Part 2: Never the Same River Twice
The SAMA River Landing
BY SARAH FISCH
Note: you can find my first river development story, “Water Under the Bridge(s)”, here.
O mighty San Antonio River, majestic headwaters of our city’s glorious birth. …Where the hell are you?
On the very cold morning of the 10th of December, during a media preview/tour of the under-construction SAMA River Landing, the riverwater itself was missing. It’s gone from a lot of the river-redeveloping area, I notice…being held in mechanical abeyance, I guess. (In storage?) The dug-out channel place-holding for it in SAMA’s back yard/construction site was little more than a damp ditch. Still and yet, the lack of water seemed to heighten the atmosphere of giddy expectation on the part of SAMA peeps, media, and developers, as though to say: wait ‘til the river sees what we’ve built for it.
The landing project is very cool, as it happens. This Spring, visitors will be able to glide up to the SAMA landing in barges like art-seeking Cleopatras, disembark along a pleasant stretch of xeriscaped, terraced public space twards a whole new compound of colonnaded walkways and a redone façade, and even navigate a footbridge whose finials echo the unique, Victorian parapet-like structures adorning the uppermost reaches of the old brewery.
Before the construction tour began, Marion Oettinger, Director of the San Antonio Museum of Art, described a historical print of the old Lone Star Brewery in his offices which portrayed the river as a coursing vein of rolling rapids.
No shit? I thought. …Rapids? Was it ever really like that? The only San Antonio River I’ve ever known is the sleepy, dawdling green canal that my mother’s Midwestern relatives, who dwelt on or near the banks of the Mississippi, would laugh at when they visited.
“That’s no river,” they’d say.
This always hurt my feelings, as a kid.
(A digression: I experienced a similar hangdog feeling during televised NASA space walks of my 70s/8s childhood, during which astronauts were always addressing Houston. “Houston, we have a problem. Houston, there’s a beautiful earth out tonight. Houston, we seem to be on fucking fire.” Of course, I eventually found out that NASA’s headquartered in Houston. But as a little kid, I thought: Jesus, couldn’t they shout-out to San Antonio just once? We were never mentioned on Dallas, either.)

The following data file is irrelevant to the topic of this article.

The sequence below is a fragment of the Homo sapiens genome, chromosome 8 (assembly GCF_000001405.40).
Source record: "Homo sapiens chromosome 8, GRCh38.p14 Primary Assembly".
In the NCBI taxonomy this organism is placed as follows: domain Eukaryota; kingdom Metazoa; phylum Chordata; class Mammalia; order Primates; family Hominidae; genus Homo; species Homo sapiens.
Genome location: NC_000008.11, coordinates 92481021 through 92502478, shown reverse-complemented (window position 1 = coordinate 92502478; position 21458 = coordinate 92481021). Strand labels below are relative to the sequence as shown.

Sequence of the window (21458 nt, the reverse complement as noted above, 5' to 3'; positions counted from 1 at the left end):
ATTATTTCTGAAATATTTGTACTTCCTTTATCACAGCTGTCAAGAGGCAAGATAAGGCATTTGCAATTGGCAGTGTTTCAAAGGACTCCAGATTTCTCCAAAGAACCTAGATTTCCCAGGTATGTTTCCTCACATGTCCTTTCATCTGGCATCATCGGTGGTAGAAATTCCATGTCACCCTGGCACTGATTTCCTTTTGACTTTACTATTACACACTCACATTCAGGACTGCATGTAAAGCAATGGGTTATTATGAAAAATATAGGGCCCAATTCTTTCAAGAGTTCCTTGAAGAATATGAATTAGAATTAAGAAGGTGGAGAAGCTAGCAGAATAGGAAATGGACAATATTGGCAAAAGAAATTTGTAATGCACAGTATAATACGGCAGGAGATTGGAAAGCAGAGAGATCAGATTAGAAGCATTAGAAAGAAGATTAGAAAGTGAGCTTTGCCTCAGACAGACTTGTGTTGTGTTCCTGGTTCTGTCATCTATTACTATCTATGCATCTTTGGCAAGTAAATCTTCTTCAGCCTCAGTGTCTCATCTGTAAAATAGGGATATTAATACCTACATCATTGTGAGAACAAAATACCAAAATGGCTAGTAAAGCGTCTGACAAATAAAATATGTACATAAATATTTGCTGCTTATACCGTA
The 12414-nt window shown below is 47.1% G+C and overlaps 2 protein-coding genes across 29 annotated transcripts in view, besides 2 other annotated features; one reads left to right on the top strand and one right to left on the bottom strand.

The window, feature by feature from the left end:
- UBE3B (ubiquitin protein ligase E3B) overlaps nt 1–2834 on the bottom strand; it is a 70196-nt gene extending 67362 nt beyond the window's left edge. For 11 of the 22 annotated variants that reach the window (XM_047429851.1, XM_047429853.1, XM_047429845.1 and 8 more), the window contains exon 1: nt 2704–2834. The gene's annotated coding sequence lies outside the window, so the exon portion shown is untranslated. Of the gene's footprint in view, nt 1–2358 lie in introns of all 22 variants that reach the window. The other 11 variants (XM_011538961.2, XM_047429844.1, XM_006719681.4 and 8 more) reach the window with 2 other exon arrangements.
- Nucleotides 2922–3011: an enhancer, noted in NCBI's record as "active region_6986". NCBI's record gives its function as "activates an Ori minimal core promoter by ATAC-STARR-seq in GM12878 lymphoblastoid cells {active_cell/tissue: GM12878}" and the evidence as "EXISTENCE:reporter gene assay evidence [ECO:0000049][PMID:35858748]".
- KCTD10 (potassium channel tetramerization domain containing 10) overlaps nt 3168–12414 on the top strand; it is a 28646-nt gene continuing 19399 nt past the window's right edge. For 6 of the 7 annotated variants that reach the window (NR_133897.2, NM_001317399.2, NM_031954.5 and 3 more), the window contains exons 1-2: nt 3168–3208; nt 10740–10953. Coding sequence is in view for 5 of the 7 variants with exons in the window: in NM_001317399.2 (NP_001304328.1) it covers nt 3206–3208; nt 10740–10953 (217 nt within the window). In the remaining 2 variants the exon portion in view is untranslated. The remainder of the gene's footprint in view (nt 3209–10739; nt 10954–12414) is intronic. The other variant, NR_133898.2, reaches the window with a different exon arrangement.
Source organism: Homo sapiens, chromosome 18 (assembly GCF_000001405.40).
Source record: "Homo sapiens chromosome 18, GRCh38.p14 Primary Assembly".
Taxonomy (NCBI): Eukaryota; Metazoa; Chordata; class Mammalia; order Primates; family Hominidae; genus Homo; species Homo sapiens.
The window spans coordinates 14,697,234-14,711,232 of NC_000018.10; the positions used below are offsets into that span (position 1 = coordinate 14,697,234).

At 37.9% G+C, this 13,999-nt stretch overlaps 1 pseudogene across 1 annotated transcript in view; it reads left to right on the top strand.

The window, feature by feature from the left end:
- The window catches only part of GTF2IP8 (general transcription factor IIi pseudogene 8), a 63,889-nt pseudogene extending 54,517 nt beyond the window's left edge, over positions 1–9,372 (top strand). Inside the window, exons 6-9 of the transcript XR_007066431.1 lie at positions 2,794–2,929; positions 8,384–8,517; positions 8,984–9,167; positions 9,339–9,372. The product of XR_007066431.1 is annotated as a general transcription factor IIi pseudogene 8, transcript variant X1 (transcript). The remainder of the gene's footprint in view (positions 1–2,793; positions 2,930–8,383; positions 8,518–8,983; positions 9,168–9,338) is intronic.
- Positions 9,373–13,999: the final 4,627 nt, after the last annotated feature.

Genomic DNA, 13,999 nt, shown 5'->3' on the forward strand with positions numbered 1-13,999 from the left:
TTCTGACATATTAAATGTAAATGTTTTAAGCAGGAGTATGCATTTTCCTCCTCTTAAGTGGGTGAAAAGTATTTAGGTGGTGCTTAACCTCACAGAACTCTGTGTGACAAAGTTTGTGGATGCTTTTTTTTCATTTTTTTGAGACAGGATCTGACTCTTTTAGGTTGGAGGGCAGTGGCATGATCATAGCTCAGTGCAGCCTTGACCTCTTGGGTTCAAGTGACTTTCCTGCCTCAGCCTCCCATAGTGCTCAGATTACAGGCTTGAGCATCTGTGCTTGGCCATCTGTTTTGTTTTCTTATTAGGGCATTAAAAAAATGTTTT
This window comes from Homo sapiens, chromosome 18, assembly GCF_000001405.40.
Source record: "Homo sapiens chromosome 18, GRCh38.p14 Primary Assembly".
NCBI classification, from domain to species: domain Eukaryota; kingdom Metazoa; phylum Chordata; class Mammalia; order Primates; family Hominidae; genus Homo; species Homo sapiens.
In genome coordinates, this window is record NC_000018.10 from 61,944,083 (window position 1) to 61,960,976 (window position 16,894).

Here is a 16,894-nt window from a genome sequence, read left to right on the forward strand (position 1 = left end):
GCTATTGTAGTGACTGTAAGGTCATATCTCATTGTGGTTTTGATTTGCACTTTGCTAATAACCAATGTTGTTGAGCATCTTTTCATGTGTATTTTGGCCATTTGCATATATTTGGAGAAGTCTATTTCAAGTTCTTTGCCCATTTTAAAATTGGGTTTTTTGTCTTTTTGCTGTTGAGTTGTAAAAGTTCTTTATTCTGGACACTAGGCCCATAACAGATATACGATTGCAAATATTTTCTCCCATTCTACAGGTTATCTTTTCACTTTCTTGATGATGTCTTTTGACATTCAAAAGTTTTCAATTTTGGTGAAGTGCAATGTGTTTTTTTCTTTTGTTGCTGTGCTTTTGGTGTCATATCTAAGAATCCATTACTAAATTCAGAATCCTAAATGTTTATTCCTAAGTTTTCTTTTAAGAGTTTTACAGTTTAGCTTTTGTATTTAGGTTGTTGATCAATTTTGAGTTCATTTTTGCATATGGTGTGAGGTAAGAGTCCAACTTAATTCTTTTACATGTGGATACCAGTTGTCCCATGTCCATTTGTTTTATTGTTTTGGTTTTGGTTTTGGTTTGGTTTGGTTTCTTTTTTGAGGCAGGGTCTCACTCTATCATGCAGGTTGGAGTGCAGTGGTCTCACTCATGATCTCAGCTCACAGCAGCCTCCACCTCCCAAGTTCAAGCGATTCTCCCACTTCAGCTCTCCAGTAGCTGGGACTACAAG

Linda Hardberger, in her brief and charming address to the tour-ees, humorously echoed my childhood riverway inferiority issues when she suggested that the San Antonio isn’t a goddamn river at all! Actually, that’s not what she said. As a sort of aside, our city’s First Lady remarked: “According to some people, it’s not even a river.” She quickly added, “BUT WE CAN CALL IT A RIVER.” (Caps mine.)
Damn straight, Linda! What it lacks in liquid volume it more than makes up for in mythic history, as it winds its way through our embattled cultural identi(ies).
Nutshell historical timeline: as y’all probably already know: the river was first described by Álvar Núñez Cabeza de Vaca in 1535, (the same year Henry VIII axed Thomas More, incidentally.) Actually, it must’ve been described for thousands of years before that, or alluded to at least, by the pre-Euro locals. On June 13, 1691 (same year the Spanish Inquisition “forcibly baptized” 219 Conversos in Palma Majorca, incidentally), it was named the San Antonio after St. Anthony de Padua on his feast day. Then…fast-forwarding a bit…the city of San Antonio was founded in 1718, Canary islanders, yadda yadda, missions ensued, Comanches-Alamo-WPA-Hap Veltman-current “Hooters Era”- and now the River Expansion/hopes and dreams, hopes and dreams. Y’all can look this all up.
The SAMA river landing’s a worthy addition to the Hopes And Dreams era of our very real river. It’s public space, it’s attractive, it honors history and is forward-thinking. Walking back to the museum’s main building from the muddy construction site with Mike Addkison, affable, dreadlocked Art & Architecture Project Manager for the River Foundation, confirmed that this whole shebang is both extraordinarily exciting, and nervewracking as hell. Spring ‘09 as the opening date for the Museum Reach seems pretty on-target, he said. The next phase, though, the Mission Reach, is EIGHT MILES LONG, in comparison to the current 1.2-mile Museum reach. In a later email, Mike promised: “it’s going to get even more hellishly fascinating!”
I forgot to remind you about the beer, though! As Marion Oettinger reminded us at the media preview, after the river attracted Native Americans, Spaniards, missions, and eventually tourists, it attracted breweries. The Lone Star and Pearl breweries, situated as they are on its banks, are testament to this. Apparently, brewers made beer from the San Antonio River water back in the day, the idea of which is both charming and vaguely nausea-inducing (it must be fresher H20 closer to the Blue Hole, I guess).
Thus we come full circle, involving all the elements so crucial to this city: water, history, creative renewal, overcoming out inferiority complex, and beer.
I will keep you posted.